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Riley Park Bowstring

Photos 

Historic photo

Enlarge

BH Photo #434488

Map 

Description 

Featured walkways on each side and appears to be of tubular design which would suggest a possible Wrought Iron Bridge Company span.

Facts 

Overview
Lost Bowstring pony truss bridge over Brandywine Creek on East Main Street (US 40/National Road)
Location
Greenfield, Hancock County, Indiana
Status
Replaced by a new bridge
History
Built ca. 1880
Design
Bowstring pony truss
Also called
Old US 40 Brandywine Creek Bridge
Approximate latitude, longitude
+39.78578, -85.75769   (decimal degrees)
39°47'09" N, 85°45'28" W   (degrees°minutes'seconds")
Approximate UTM coordinates
16/606375/4404719 (zone/easting/northing)
Inventory number
BH 82816 (Bridgehunter.com ID)

Update Log 

  • September 13, 2018: New photo from Fmiser
  • September 12, 2018: Added by Tony Dillon

Sources 

  • Tony Dillon - spansaver [at] hotmail [dot] com
  • Fmiser - fmiser [at] gmail [dot] com

Comments 

Riley Park Bowstring
Posted September 25, 2018, by Luke

That's definitely a streetcar track curving to a dedicated span.

The scale of the image made me think it's a bridge over Potts Ditch, but according to https://www.greenfieldin.org/residents/history-of-greenfield... the National Road bridge over Potts Ditch is a still-extant stone arch.

So I think Tony has the right bridge, and an image of the replacement bridge in https://books.google.com/books?id=Hzcf1FrK3fgC&pg=PA27&dq=gr... seems to match span lengths somewhat.

Riley Park Bowstring
Posted September 25, 2018, by Fmiser (fmiser [at] gmail [dot] com)

Tony, I suspect you have more information to go on than I do - but just looking at the photos I can't see that those two are the same span.

The "sidewalk" on the left in the tall photo sure looks like it is a completely separate span.

And although the view angle is compressing the distance, the rest of the image indicates it was not taken with a long focal-length lens. With that in mind both spans in the tall photo do not look like they could be as long as the span in the wide photo.

On the hill in the background are very straight lines - trolley tracks? Or just wagon tracks? With that, and the tracks on the near side of the bridge, it does not appear the bridge webs could be noticeably taller than a person. Yet the people standing on the bridge in the wide photos indicate the webs on that span are taller than the people.

Neither photo is very good quality, but even so the "lay of the land" doesn't seem to match. The position and size of the trees, the width of the abutment, the height of the roadbed above the fields to the side all suggest it's not the same place.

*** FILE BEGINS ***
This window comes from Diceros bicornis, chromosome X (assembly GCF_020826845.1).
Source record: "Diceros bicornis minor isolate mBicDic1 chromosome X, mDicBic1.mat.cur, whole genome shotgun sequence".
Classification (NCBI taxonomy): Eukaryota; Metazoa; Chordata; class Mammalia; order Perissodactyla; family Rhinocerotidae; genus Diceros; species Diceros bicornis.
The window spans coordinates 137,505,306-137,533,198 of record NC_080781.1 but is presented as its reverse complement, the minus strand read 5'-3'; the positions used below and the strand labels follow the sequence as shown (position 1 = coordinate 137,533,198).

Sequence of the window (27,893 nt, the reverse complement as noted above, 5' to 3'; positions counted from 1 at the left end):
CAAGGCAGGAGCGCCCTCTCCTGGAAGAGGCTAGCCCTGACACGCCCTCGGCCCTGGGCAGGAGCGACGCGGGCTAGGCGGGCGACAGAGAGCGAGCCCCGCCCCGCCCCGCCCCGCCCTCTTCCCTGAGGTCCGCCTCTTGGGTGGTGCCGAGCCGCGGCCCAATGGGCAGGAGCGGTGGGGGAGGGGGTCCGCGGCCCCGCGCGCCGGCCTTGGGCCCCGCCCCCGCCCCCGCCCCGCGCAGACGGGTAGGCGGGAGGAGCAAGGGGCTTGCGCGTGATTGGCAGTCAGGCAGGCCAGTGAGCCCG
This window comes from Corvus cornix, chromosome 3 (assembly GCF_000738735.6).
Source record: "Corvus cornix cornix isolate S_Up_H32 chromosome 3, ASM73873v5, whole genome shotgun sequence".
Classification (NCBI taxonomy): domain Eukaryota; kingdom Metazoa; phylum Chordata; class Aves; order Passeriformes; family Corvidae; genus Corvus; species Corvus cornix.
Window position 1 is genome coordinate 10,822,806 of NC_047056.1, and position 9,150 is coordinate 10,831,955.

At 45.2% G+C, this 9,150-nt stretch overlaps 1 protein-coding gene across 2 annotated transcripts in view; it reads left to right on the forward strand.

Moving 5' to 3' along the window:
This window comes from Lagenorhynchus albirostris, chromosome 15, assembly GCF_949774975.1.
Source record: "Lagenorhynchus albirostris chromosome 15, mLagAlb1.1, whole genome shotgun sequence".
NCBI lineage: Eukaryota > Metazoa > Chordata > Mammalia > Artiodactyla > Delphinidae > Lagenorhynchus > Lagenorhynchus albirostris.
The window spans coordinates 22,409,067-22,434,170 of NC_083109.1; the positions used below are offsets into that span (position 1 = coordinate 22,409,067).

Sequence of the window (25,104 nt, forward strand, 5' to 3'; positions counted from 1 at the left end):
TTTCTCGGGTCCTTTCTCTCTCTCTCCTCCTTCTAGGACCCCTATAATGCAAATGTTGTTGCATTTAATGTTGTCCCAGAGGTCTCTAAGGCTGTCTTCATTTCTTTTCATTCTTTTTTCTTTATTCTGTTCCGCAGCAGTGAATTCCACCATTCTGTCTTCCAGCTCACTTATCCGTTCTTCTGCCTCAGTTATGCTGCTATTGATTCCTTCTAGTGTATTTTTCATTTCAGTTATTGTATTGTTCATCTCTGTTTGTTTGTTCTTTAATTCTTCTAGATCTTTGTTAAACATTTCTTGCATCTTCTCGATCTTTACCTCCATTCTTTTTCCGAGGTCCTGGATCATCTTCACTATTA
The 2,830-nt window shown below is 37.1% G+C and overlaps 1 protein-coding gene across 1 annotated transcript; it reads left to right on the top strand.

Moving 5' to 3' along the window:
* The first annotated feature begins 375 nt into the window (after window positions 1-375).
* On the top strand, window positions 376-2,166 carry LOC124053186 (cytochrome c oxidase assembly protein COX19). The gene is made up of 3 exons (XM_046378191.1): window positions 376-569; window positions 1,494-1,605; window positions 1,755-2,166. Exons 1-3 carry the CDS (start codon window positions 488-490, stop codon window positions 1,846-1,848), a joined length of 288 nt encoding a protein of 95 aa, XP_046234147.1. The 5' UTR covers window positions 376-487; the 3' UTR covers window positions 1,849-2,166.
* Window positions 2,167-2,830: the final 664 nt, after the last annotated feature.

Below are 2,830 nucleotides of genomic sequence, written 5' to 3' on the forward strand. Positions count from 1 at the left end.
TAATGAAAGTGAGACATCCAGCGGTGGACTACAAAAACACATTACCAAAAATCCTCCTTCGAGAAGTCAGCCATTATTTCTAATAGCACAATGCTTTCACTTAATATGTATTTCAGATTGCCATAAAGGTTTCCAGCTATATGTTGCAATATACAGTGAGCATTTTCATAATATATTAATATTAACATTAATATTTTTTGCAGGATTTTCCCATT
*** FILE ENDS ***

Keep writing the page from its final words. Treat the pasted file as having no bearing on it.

Then the bridge itself. The left side web in the tall photo does not look like a bowstring truss. Maybe it's just splotches on the poor quality photo - but just doesn't match up.

So - I'm not going to shout "You're wrong" because you may have lots of other data that can prove they really are the same bridge. I'm just looking at the images and what I see sure doesn't look like it can be the same bridge.

That's my opinion - which may be worth no more than the paper it written on. Erm - it's not even on paper. Uh oh.

Riley Park Bowstring
Posted September 13, 2018, by Tony Dillon (spansaver [at] hotmail [dot] com)

I'm guessing that when the sidewalks were added the substructure was changed from stone (Dry laid stone was very uncommon in Indiana) and the deck may have been upgraded. It likely had wooden stringers to begin with. The stone substructure looked pretty rough in the older photo and was likely from the earlier wooden bridge.

Riley Park Bowstring
Posted September 13, 2018, by Tony Dillon (spansaver [at] hotmail [dot] com)

It's the same bridge... The walkways were added at a later date. The date given is only a circa (guestimate) date, but I did read that there was a wooden bridge (not sure if it was covered) that didn't last very long. It's definitely a tubular arch, and although the odds-makers would say it's a WIBCo product... A Rezner would not be out of the question. Come to think of it if it's a later version of the Rezner design it would have been manufactured by WIBCo. after their purchase of the Ohio Bridge Company.

Both of these photos came from out of an old book and the resolution is pretty lousy.

Riley Park Bowstring
Posted September 13, 2018, by Fmiser (fmiser [at] gmail [dot] com)

Oh - and the arch seen in the second photo _really_ does not look like it is the same bridge as the first photo.

Riley Park Bowstring
Posted September 13, 2018, by Fmiser (fmiser [at] gmail [dot] com)

There just isn't enough resolution... The original doesn't have great detail - but judging from the half-tone screening I found in the image it's all we've got. Unless someone can find the photo the newspaper used!

There are a lot of what appear to be lateral floor beams. More often than just at the verticals - which is odd. Having them rest on the lower chord would be a bad idea. Maybe they are just there to tie the deck together?

Regarding the top chord. I think it is round - or nearly round. The shadow line is so consistent at about half-way up that it can't be a flat sided beam. Maybe it's sort of a Phoenix type built up something.

I can see diagonals between verticals in a truss pattern. The top of some of the verticals look "forked", like maybe they are attached to both sides of the top chord.

I sure wish I could see more details!

Riley Park Bowstring
Posted September 13, 2018, by Art S. (asuckewer [at] knite [dot] com)

The shadow line on the arch of the first picture makes it look like a Rezner but, I think 1880 is too late.

Thoughts?

Art S.